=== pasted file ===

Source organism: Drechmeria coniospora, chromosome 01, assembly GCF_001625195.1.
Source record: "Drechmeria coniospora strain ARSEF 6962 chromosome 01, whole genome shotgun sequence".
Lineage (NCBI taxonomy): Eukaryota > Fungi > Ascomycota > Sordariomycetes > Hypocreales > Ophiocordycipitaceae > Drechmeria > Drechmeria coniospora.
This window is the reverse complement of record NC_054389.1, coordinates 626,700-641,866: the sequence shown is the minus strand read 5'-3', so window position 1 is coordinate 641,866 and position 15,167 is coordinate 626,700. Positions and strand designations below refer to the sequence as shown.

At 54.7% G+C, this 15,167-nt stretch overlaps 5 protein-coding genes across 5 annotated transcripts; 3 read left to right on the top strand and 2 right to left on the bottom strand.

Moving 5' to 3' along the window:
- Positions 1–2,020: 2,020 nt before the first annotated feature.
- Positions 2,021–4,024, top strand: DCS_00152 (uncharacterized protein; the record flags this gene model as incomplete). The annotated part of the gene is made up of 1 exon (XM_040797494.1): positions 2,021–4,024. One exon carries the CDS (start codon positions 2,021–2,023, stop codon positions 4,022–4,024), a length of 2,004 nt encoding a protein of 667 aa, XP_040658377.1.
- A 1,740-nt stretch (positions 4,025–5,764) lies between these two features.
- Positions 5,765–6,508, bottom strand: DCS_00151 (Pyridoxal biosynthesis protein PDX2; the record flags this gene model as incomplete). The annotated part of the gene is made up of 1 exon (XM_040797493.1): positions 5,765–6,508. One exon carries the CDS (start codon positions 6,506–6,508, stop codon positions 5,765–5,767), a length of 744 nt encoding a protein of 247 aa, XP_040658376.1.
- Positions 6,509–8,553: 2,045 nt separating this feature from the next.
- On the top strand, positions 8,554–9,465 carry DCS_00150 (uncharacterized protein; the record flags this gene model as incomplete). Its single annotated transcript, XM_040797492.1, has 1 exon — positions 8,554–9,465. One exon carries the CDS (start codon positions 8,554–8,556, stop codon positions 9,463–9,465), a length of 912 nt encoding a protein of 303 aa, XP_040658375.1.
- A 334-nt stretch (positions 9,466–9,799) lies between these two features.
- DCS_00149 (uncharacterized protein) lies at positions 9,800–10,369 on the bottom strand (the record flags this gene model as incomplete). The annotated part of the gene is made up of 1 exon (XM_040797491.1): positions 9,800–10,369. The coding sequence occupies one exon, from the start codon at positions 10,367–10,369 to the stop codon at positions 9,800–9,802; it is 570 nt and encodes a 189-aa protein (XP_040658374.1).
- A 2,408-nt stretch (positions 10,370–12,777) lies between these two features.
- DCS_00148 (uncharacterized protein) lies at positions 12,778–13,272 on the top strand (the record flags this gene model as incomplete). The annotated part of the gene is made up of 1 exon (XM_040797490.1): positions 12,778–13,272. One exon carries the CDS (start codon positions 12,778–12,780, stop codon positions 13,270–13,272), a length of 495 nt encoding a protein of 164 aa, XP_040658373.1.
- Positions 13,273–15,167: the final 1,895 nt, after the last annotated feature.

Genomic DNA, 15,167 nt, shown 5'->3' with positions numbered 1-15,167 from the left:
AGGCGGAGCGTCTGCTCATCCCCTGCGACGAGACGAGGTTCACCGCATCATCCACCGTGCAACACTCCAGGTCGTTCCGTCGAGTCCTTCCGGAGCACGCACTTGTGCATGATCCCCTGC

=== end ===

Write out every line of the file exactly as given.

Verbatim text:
Source organism: Drechmeria coniospora, chromosome 01, assembly GCF_001625195.1.
Source record: "Drechmeria coniospora strain ARSEF 6962 chromosome 01, whole genome shotgun sequence".
Lineage (NCBI taxonomy): Eukaryota > Fungi > Ascomycota > Sordariomycetes > Hypocreales > Ophiocordycipitaceae > Drechmeria > Drechmeria coniospora.
This window is the reverse complement of record NC_054389.1, coordinates 626,700-641,866: the sequence shown is the minus strand read 5'-3', so window position 1 is coordinate 641,866 and position 15,167 is coordinate 626,700. Positions and strand designations below refer to the sequence as shown.

At 54.7% G+C, this 15,167-nt stretch overlaps 5 protein-coding genes across 5 annotated transcripts; 3 read left to right on the top strand and 2 right to left on the bottom strand.

Moving 5' to 3' along the window:
- Positions 1–2,020: 2,020 nt before the first annotated feature.
- Positions 2,021–4,024, top strand: DCS_00152 (uncharacterized protein; the record flags this gene model as incomplete). The annotated part of the gene is made up of 1 exon (XM_040797494.1): positions 2,021–4,024. One exon carries the CDS (start codon positions 2,021–2,023, stop codon positions 4,022–4,024), a length of 2,004 nt encoding a protein of 667 aa, XP_040658377.1.
- A 1,740-nt stretch (positions 4,025–5,764) lies between these two features.
- Positions 5,765–6,508, bottom strand: DCS_00151 (Pyridoxal biosynthesis protein PDX2; the record flags this gene model as incomplete). The annotated part of the gene is made up of 1 exon (XM_040797493.1): positions 5,765–6,508. One exon carries the CDS (start codon positions 6,506–6,508, stop codon positions 5,765–5,767), a length of 744 nt encoding a protein of 247 aa, XP_040658376.1.
- Positions 6,509–8,553: 2,045 nt separating this feature from the next.
- On the top strand, positions 8,554–9,465 carry DCS_00150 (uncharacterized protein; the record flags this gene model as incomplete). Its single annotated transcript, XM_040797492.1, has 1 exon — positions 8,554–9,465. One exon carries the CDS (start codon positions 8,554–8,556, stop codon positions 9,463–9,465), a length of 912 nt encoding a protein of 303 aa, XP_040658375.1.
- A 334-nt stretch (positions 9,466–9,799) lies between these two features.
- DCS_00149 (uncharacterized protein) lies at positions 9,800–10,369 on the bottom strand (the record flags this gene model as incomplete). The annotated part of the gene is made up of 1 exon (XM_040797491.1): positions 9,800–10,369. The coding sequence occupies one exon, from the start codon at positions 10,367–10,369 to the stop codon at positions 9,800–9,802; it is 570 nt and encodes a 189-aa protein (XP_040658374.1).
- A 2,408-nt stretch (positions 10,370–12,777) lies between these two features.
- DCS_00148 (uncharacterized protein) lies at positions 12,778–13,272 on the top strand (the record flags this gene model as incomplete). The annotated part of the gene is made up of 1 exon (XM_040797490.1): positions 12,778–13,272. One exon carries the CDS (start codon positions 12,778–12,780, stop codon positions 13,270–13,272), a length of 495 nt encoding a protein of 164 aa, XP_040658373.1.
- Positions 13,273–15,167: the final 1,895 nt, after the last annotated feature.

Genomic DNA, 15,167 nt, shown 5'->3' with positions numbered 1-15,167 from the left:
AGGCGGAGCGTCTGCTCATCCCCTGCGACGAGACGAGGTTCACCGCATCATCCACCGTGCAACACTCCAGGTCGTTCCGTCGAGTCCTTCCGGAGCACGCACTTGTGCATGATCCCCTGC